There were four substantive decisions of the Court of Appeal last week.
Two were family law decisions. In Climans v. Latner, the Court confirmed that parties can be “spouses” for the purposes of spousal support under the Family Law Act even if they keep separate residences. The trial judge ordered over $50,000 per month in support for an indefinite period, having found that the “Rule of 65” applied. The Court of Appeal agreed that there was an entitled to support, but disagreed that the Rule of 65 applied based on the trial judge’s findings of fact. Accordingly, it reduced the duration of support from indefinite to ten years.
One decision related to a deceased’s intentions as to whether a loan made to her daughter would be forgiven upon her death or repayable to her estate. The other decision was a motion for leave to appeal a costs order arising out of litigation relating to a mortgage financing that did not materialize.
Blaney McMurtry LLP
Auciello v. CIBC Mortgages Inc., 2020 ONCA 553
[Lauwers, Brown and Nordheimer JJ.A.]
VA, acting in person
Onofrio Ferlisi, for the responding party CIBC Mortgages Inc.
Amanda Jackson, for the responding party Home Trust Company
Keywords: Civil Procedure, Leave to Appeal, Costs, Adjournments, Colistro v. Tbaytel, 2019 ONCA 197, Carroll v. McEwan, 2018 ONCA 902, McNaughton Automotive Limited v. Co-operators General Insurance Company, 2008 ONCA 597, Hamilton v. Open Window Bakery Ltd., 2004 SCC 9
The moving party sought leave to appeal the costs order in the court below following a motion for summary judgment in a dispute regarding a failed mortgage financing.
1. Should this motion be adjourned?
2. Should leave to appeal the costs order be granted?
2. No. The test for leave to appeal an order as to costs is stringent. Leave to appeal will not be granted save in obvious cases where the party seeking leave convinces the court there are strong grounds upon which the court could find that the judge erred in exercising his discretion. This approach is consistent with the principle that a court should set aside a costs award on appeal only if the trial judge has made an error in principle or if the costs award is plainly wrong.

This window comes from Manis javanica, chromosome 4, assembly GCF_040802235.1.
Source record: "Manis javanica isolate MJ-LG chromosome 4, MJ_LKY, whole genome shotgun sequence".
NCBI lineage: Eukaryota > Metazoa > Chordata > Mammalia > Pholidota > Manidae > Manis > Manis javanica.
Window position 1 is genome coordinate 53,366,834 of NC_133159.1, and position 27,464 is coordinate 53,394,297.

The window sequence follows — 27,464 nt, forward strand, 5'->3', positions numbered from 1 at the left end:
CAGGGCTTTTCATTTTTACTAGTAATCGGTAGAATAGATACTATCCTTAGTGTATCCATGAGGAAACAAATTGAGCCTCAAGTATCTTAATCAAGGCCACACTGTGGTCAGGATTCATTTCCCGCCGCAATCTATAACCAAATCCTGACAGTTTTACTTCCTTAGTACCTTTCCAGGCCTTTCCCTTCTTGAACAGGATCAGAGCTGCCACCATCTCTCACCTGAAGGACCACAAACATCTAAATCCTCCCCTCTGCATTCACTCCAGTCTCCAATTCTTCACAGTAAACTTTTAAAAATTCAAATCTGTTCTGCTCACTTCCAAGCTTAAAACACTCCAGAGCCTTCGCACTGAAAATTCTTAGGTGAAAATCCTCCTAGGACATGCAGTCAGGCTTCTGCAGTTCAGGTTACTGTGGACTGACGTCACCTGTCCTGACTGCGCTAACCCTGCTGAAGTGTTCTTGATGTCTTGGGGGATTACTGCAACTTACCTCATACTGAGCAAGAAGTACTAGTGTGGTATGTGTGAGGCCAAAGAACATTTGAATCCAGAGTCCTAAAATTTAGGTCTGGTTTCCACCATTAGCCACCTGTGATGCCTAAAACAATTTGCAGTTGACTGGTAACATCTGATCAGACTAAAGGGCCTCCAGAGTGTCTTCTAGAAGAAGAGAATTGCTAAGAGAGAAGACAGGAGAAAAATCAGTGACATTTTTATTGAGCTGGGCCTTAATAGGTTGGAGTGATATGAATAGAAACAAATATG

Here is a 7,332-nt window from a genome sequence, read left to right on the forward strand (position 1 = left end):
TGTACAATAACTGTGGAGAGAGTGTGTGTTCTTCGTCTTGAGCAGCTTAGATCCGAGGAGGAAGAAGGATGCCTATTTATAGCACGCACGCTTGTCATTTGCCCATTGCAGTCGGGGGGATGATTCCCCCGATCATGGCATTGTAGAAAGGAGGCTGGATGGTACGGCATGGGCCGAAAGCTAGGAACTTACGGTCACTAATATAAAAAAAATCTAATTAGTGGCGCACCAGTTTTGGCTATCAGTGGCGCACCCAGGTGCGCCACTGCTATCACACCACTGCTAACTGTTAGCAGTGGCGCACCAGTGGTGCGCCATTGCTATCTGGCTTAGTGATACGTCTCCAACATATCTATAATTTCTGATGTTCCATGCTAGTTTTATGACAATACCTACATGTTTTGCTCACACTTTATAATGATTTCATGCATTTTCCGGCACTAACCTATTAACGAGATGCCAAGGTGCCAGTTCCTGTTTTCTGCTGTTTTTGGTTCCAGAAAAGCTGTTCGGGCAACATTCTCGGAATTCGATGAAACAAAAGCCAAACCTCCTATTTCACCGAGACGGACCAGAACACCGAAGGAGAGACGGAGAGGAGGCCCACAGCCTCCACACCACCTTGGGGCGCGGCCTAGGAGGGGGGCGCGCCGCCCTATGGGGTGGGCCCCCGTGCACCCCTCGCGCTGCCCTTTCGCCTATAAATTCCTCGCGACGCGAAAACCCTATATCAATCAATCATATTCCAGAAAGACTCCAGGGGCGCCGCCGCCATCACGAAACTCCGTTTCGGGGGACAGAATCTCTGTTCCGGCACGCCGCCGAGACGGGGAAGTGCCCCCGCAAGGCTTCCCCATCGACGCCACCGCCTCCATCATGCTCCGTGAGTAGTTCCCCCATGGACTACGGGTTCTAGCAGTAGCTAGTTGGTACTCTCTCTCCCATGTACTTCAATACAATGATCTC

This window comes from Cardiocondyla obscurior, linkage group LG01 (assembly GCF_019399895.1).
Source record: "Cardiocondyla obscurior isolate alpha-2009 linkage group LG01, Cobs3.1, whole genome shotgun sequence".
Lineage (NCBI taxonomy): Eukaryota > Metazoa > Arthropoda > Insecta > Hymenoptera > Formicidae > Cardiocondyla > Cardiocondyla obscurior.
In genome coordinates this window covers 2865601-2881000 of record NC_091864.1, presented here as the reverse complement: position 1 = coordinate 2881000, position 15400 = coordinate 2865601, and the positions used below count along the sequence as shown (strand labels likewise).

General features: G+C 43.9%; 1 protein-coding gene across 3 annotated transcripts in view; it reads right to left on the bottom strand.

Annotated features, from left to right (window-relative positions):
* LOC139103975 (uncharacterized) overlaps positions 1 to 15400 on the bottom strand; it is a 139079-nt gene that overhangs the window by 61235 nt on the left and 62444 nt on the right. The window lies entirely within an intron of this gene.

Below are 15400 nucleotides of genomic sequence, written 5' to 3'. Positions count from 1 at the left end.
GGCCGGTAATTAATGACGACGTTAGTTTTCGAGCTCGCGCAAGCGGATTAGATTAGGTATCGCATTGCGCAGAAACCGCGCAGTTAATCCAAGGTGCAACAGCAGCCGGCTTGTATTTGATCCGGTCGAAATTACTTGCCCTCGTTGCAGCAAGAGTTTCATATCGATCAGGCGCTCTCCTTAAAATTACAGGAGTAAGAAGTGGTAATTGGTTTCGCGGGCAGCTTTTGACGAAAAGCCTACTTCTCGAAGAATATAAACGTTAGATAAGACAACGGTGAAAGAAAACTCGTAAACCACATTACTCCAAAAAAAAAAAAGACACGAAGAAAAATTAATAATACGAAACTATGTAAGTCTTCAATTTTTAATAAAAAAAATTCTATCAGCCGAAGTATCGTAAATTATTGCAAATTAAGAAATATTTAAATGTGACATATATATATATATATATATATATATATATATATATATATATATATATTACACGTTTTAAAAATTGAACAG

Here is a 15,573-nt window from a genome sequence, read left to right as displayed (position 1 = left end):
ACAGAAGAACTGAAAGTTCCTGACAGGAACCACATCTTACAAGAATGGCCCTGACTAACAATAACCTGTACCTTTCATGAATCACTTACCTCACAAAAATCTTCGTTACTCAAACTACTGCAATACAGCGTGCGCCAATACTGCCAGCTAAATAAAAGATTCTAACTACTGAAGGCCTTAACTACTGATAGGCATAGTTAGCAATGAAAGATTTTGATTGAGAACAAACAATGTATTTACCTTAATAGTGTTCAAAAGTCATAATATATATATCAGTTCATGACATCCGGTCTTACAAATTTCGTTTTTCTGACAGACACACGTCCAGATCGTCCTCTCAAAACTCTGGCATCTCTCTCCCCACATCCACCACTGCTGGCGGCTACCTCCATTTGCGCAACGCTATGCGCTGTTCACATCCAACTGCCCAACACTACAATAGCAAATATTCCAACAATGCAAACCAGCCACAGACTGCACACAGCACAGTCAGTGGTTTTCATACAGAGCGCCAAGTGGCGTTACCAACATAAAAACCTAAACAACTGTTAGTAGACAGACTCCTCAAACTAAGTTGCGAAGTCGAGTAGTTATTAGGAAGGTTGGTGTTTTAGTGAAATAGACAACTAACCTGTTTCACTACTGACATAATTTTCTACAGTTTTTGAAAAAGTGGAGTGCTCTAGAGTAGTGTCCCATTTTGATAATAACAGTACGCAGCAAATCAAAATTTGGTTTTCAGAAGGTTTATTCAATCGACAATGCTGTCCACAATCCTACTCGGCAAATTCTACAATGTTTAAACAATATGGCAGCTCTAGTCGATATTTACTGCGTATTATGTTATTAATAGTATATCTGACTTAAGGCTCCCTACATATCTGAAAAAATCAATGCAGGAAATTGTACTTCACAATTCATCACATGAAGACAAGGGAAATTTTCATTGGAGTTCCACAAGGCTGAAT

The moving party’s original submission to the court below that the responding parties’ requests were just too high is a submission losing parties often make, but the costs decision is conventional in its expression and the amounts awarded in light of the amount at issue are not obviously disproportionate. The moving party pointed to no error in principle or in fact that influenced the result.
The moving party submitted that the delay in and of itself caused him an injustice. However, initiating the machinery of the civil justice system as he did does not come cost free to those who do so. Nothing in this case proceeded with alacrity. The request for the mortgage refinancing was made in January 2010. The lawsuit was started in January 2012. An Amended, Fresh as Amended Statement of Claim was served in May 2016, and the summary judgment motion was argued and decided in April 2017. The appeal was argued and decided in April 2018. When the motion judge’s oversight in not issuing the costs decision was brought to her attention in June 2019, she decided it in October 2019. Then came this motion for leave. While the delay in the motion judge’s costs decision is regrettable, that does not, of itself, raise strong grounds upon which the Court could find that the motion judge erred in exercising her discretion.
Climans v. Latner, 2020 ONCA 554
[Gillese, Brown and Paciocco JJ.A.]
Chris G. Paliare and Andrew K. Lokan, for the appellant
Bryan R.G. Smith and Jennifer Cook, for the respondent
Keywords: Family Law, Definition of “Spouse”, Definition of “Cohabit”, “The Rule of 65”, Civil Procedure, Costs, Divided Success, Family Law Act, R.S.O. 1990, c. F.3, ss. 1(1), 29, Courts of Justice Act, R.S.O. 1990, c. C.43, ss. 133(b), Family Law Rules, O. Reg. 114/99, Rule 24, Spousal Support Advisory Guidelines, s. 7, Djekic v. Zai, 2015 ONCA 25, Molodowich v. Penttinen (1980), 17 R.F.L. (2d) 376 (Ont. Dist. Ct.), Campbell v. Szoke (2006), 45 R.F.L. (5th) 261, at para. 51. She observed that in M. v. H.,  2 S.C.R. 3, Stephen v. Stawecki (2006), 32 R.F.L. (6th) 282 (Ont. C.A.), Stajduhar v. Wolfe, 2017 ONSC 4954, aff’d 2018 ONCA 256, leave to appeal refused,  S.C.C.A. No. 431, Beaver v. Hill, 2018 ONCA 840, Tadayon v. Mohtashami, 2015 ONCA 777, at para. 70; see also Beaver v. Hill, 2018 ONCA 840, at para. 2, leave to appeal refused,  S.C.C.A. No. 82, St. Jean (Litigation Guardian of) v. Cheung, 2009 ONCA 9
The respondent and the appellant were in a romantic relationship from October 2001 to May 2015, a period of almost 14 years. Throughout their relationship, they maintained separate homes in Toronto where each resided. They never married or moved in together. Both had children from previous marriages. The appellant was very wealthy. Early in their relationship, the appellant told the respondent that he would not marry her or live with her unless she first signed a domestic contract. At times, he prepared draft contracts and presented them to her but no such contract was ever signed. During their relationship, the respondent and the appellant lived together in July and August at the appellant’s Muskoka cottage. They spent weekends in Florida in the winter months. Sometimes, they spent March break week in Florida. The parties also vacationed together. Beginning early in their relationship, the appellant supported the respondent financially. During their relationship, he provided her and her children with a lavish lifestyle. The parties’ personal and social lives were closely interwoven and they presented as a couple in public.